said, it was quite possible the Bill would do away altogether with bills of sale. He was not anxious to put restrictions upon commercial transactions, but he agreed thoroughly with the clause doing away with bills of sale under £50. It was in those small sums that the grievance with regard to such bills had arisen, as in many cases persons in embarrassment had gone on under bills of sale until they found themselves in great difficulty; their creditors were cheated, themselves ruined, and their trade and everything swept away. He agreed with the suggestion that five days should be substituted for three days. On behalf of a vast number of small traders, who under pressure were tempted to indulge in bills of sale in the hope that they might relieve themselves from some pressing difficulty, he gave his warm support to the Bill.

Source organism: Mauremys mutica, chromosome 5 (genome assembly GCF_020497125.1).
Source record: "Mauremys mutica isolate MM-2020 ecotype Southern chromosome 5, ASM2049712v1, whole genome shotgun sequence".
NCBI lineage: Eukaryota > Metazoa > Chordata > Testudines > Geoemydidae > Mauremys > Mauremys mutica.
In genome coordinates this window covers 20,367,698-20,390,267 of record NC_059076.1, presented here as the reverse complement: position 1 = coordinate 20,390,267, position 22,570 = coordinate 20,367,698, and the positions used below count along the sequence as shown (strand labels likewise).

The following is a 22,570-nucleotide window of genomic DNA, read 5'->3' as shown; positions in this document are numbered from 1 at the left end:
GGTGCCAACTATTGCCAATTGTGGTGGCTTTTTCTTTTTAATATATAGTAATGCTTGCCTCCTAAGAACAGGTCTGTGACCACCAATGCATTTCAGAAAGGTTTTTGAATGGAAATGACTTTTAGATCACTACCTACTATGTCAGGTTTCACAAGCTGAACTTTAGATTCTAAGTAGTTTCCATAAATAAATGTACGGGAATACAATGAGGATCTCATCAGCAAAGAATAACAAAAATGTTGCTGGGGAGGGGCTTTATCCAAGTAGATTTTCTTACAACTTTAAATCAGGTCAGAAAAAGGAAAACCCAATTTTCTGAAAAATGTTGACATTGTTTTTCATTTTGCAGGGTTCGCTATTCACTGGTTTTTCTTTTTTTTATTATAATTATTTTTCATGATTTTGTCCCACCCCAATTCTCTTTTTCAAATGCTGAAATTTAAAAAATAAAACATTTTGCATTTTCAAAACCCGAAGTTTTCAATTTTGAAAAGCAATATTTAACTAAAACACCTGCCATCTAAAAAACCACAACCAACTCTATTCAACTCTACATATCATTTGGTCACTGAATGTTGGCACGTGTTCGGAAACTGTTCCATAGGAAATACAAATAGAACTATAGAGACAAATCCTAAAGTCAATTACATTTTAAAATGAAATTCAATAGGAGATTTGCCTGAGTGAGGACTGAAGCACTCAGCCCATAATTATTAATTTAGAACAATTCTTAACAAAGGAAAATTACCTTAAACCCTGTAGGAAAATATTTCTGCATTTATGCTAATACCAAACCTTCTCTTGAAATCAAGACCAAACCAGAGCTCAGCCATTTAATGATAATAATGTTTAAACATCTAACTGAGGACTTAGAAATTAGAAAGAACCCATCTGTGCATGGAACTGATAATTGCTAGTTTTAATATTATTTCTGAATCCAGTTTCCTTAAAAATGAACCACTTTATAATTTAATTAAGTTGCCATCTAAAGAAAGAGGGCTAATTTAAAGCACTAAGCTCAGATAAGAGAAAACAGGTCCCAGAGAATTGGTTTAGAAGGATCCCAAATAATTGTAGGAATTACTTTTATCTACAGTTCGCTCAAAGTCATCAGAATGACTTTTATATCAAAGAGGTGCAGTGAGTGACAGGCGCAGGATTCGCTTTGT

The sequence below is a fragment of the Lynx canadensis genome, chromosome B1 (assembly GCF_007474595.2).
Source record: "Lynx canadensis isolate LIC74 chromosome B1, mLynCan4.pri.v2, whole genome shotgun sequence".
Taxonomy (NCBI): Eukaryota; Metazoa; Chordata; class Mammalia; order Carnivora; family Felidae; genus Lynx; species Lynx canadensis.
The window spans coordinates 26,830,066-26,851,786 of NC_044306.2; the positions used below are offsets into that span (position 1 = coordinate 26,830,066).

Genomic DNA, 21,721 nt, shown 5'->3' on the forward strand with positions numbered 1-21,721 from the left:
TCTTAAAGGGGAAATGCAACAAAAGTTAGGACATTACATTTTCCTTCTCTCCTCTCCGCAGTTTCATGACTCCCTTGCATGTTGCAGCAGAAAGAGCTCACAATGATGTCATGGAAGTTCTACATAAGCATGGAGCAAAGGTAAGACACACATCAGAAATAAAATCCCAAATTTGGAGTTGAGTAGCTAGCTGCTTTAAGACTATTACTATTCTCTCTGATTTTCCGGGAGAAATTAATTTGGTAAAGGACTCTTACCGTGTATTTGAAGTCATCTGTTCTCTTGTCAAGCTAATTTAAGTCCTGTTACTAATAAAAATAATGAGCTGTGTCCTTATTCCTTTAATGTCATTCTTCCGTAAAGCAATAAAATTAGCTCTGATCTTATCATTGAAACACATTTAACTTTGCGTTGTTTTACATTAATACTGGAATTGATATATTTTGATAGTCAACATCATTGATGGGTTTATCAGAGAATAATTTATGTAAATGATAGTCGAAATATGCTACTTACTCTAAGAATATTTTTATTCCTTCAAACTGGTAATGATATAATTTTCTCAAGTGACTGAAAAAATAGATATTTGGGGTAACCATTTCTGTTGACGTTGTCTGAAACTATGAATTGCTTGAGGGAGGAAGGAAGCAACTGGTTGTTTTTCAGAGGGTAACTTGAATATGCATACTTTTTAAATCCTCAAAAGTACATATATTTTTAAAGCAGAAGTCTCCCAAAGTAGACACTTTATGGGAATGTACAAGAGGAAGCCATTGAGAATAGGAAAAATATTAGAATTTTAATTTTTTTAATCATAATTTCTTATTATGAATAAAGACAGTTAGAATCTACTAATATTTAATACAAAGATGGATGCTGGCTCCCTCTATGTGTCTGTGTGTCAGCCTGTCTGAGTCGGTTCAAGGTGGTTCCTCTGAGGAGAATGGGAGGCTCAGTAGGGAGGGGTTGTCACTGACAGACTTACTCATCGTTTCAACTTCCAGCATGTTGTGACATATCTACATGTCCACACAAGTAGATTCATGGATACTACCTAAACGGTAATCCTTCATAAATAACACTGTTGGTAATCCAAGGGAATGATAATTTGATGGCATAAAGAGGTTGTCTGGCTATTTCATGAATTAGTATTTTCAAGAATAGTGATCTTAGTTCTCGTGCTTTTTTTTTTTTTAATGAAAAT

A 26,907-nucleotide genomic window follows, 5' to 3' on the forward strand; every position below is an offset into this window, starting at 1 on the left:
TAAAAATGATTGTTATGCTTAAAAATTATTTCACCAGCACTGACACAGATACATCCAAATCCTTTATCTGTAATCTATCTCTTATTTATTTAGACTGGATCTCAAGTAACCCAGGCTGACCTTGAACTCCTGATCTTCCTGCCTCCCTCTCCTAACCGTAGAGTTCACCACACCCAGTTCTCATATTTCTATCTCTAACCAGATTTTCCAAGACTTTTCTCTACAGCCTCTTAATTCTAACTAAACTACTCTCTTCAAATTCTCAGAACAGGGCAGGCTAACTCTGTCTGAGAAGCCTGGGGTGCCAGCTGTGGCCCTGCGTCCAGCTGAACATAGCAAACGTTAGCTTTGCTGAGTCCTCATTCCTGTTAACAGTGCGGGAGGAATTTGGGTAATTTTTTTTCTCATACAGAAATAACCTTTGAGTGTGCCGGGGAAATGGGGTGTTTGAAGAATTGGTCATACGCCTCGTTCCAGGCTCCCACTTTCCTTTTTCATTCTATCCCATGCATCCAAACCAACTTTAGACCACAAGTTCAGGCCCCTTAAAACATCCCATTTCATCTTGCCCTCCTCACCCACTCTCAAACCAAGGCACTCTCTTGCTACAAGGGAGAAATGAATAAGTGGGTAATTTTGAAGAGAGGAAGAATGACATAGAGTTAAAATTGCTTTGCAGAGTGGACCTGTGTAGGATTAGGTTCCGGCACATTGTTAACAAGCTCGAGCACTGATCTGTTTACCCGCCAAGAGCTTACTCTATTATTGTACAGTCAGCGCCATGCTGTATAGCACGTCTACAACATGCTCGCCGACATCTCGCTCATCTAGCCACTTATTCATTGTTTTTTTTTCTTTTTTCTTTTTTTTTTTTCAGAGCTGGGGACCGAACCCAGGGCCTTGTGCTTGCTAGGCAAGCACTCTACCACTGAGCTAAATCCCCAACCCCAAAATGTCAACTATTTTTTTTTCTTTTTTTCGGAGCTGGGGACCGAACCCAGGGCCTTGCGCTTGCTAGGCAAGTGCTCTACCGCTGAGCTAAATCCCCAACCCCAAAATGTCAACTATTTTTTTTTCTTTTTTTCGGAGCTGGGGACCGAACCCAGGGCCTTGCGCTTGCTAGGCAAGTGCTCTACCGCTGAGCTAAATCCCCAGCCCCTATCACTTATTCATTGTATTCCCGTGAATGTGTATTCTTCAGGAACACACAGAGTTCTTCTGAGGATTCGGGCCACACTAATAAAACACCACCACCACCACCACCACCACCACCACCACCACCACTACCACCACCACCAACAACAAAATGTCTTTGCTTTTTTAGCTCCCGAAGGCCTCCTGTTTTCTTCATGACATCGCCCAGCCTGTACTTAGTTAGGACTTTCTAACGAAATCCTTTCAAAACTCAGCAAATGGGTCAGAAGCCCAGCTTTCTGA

said, on the part of the Government, he did not propose to offer any opposition to the Bill, and he thought the House, and the commercial part of it in particular, was indebted to the hon. Member for Gloucester (Mr. Monk) for the trouble he had taken in the matter, and for bringing it in, as no doubt an alteration in the law was necessary in order to remedy a great and growing abuse. There was no doubt whatever as to the existence of that abuse. It was a well ascertained fact that the practice of giving bills of sale had enormously increased since the Act of 1878, and was the means of leading thousands of honest and respectable people to their ruin. The hon. and learned Member for Bridport (Mr. War-ton) had pointed out that the Bill went very far in the direction of abolishing bills of sale altogether. In that respect, the Bill, he believed, embodied the recommendations of the Committee of last year, which were substantially unanimous; but it would be a matter for the House to consider, when it got into Committee upon it, whether they should agree to all the clauses of the Bill as it stood, and whether so very large an alteration in the present system as the measure proposed to effect, could be safely made at once. He thought that the clause which would prevent any bill of sale being given on stock might operate harshly, especially in cases where the borrower had paid for his stock. Again, the clause which prohibited bills of sale being given in respect of loans under £50, would practically prevent the working man from raising money on his goods. These two clauses, taken together, would doubtless affect five out of every six transactions of this nature that were legal under the existing law. The mere fact that such a large number of bills of sale were given in the course of the year seemed to imply some necessity, or at all events some demand, for the convenience of the different classes of the community, and, of course, it would be open for the consideration of the House in Committee whether the evils and abuses complained of might not be remedied without such an entire reverse of the existing system as the Bill proposed. It must be remembered, as a curious circumstance, that the great abuses and scandals which now attached to bills of sale were due to the Order and Disposition Clauses—clauses which were introduced into the Act of 1878, at the instigation and with the support of the Chambers of Commerce of the country. These Chambers of Commerce were now seeking to repair the mistake made in 1878; but he thought the House would also have to see that in repairing one mistake they did not fall into another. He thought that by extending the period within which bills of sale should become void, where the borrower became bankrupt, to 12 months after their making, and by reversing the legislation of 1878, with regard to the Order and Disposition Clauses, the chief abuses of the present system might be put an end to. Sooner, however, than that the present system should remain unaltered, he should prefer to see bills of sale abolished altogether.